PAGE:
The European Union is racing to draft a second bailout package for indebted Greece to release vital loans next month and avert the risk of the euro zone country defaulting.
Germany, which along with some other countries had resisted extra funding, is considering concessions in efforts to support the country by dropping its push for an early rescheduling of Greek bonds, the Wall Street Journal reported on Tuesday.
A recognition that Germany must lend Greece more money even without bondholders sharing the burden in the short term would help Europe overcome its impasse over the country's funding needs before it runs out of cash in mid July, the newspaper reported, citing people familiar with the matter.
The news lifted the euro to a three-week high against the dollar in Asian trading on Tuesday as the perceived risk of an immediate debt restructuring eased.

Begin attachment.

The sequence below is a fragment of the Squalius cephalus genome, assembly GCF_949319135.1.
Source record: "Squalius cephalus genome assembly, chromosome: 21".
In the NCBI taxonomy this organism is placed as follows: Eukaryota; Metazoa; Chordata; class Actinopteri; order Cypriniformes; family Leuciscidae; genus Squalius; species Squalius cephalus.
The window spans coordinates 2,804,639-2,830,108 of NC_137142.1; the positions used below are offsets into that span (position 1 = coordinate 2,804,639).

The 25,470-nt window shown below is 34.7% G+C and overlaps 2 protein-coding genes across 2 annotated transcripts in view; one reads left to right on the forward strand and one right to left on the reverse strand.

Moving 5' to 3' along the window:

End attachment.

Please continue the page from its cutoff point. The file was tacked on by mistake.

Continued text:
Greece took a 110 billion euro ($158 billion) rescue package from the EU and IMF last May. The risk of a default on its 327 billion euro debt reared its head because Greece has fallen short of its deficit-reduction goals.
Moves to plug a looming funding gap for 2012 and 2013 became more urgent after the International Monetary Fund said last week it would withhold the next tranche of aid due on June 29 unless the EU guarantees to meet Athens' funding needs for next year.
Uncertainty over whether Greece will receive the 12 billion euro aid tranche, required to meet 13.4 billion euros in funding needs in July, has rattled financial markets.
Senior EU officials held unannounced emergency talks with the Greek government over the weekend, an EU source said. On Monday, EU officials said they were working on a package.
I am quite optimistic, the chairman of euro zone finance ministers, Jean-Claude Juncker, said after discussing further aid for Athens with French President Nicolas Sarkozy in Paris.
Juncker said a total restructuring of Greece's massive debt was not an option, leaving the door open to some tweaking of Greece's debt profile that might involve the private sector, as Sarkozy advocated last week.